The season of Spring and the cleaning of one’s home have gone hand-in-hand for countless years. A thorough – or spring – clean is a great way to see in the new season and all the bounty it has to offer. And of course, Springtime is also the ideal opportunity to show your garden some love and attention.
Regular garden maintenance and updates are an essential part of a healthy, flourishing garden and a garden that’s neat, colourful and inviting immediately makes an impression on potential buyers, and adds significant value to your property. It’s also something that can be enjoyed daily, in all seasons.
Assess the state of the garden after the winter, paying particular attention to:
- Which plants have survived the cold and which haven’t
- Areas that need to be cleaned, filled or spruced up
- Parts of the garden in which you’d like to try something new
Clean and clear
Once you know what needs to be done, the next step is cleaning and clearing. Rake up leaves, trim trees, shrubs and bushes and clean garden pots and accessories. You may even want to clean the gutters or hose down the walls.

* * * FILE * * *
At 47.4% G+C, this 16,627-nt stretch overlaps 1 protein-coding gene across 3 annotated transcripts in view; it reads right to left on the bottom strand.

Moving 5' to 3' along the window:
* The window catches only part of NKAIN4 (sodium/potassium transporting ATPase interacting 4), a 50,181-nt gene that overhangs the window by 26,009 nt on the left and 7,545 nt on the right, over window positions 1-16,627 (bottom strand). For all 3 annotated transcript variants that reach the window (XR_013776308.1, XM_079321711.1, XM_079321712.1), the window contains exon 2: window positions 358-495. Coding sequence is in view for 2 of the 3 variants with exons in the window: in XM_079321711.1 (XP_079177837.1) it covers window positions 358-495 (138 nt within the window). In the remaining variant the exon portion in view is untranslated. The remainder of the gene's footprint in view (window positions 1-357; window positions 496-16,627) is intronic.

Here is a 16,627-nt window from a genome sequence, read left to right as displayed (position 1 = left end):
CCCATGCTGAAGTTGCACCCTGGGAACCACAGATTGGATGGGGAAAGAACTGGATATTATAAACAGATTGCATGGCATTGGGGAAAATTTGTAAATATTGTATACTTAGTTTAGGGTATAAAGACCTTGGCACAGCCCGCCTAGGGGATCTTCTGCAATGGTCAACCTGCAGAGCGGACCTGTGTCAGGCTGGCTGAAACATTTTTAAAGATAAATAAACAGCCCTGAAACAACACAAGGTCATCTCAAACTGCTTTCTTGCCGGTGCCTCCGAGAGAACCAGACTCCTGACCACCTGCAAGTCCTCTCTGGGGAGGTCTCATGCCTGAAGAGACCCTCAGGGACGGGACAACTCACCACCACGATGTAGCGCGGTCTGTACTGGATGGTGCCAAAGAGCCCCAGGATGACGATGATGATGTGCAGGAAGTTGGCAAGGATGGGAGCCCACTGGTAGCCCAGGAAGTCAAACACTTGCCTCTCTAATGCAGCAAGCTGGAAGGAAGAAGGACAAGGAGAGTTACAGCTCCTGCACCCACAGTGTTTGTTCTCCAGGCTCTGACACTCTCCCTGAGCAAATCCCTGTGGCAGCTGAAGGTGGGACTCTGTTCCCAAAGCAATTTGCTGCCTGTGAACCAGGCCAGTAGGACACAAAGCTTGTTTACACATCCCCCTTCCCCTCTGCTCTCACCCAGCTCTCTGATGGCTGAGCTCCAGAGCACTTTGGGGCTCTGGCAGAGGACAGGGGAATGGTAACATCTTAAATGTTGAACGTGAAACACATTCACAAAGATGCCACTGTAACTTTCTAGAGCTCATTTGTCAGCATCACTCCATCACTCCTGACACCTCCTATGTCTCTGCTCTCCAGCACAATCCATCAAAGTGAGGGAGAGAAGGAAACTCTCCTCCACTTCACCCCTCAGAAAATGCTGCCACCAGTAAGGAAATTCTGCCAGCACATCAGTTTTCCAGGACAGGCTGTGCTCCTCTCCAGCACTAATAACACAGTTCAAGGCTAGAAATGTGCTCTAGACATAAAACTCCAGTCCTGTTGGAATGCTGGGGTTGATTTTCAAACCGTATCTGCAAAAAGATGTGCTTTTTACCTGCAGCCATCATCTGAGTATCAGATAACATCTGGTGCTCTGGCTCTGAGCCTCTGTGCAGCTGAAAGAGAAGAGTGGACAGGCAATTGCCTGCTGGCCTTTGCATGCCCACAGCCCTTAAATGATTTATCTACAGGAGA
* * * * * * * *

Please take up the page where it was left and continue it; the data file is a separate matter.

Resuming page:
Starting with a clean – or rather cleared – slate is an important first step in both maintaining and creating a pleasing and vibrant springtime garden.
Sort out the soil
Soil is the lifeblood of any garden, which is why good soil is essential. After the winter it is helpful to assess the condition of the soil by conducting a soil test to determine which nutrients are missing from the soil.
Always opt for natural and organic fertilisers, and use grass clipping as compost and/or mulch, as this can help to promote the natural equilibrium of the soil. It also will improve water drainage.
Once the groundwork has been done, decide what to plant and where. Think about the layout in terms of the form and colour of the plants and their flowers. Just like an interior, a garden needs to have a sense of story, style and symmetry.
Opt for water-wise plants as far as possible. South Africa overall is a dry country, and indigenous plants will always do better (in their natural habitat) because they typically require less water. They are cultivated for our climate, and our gardens are their preferred homes.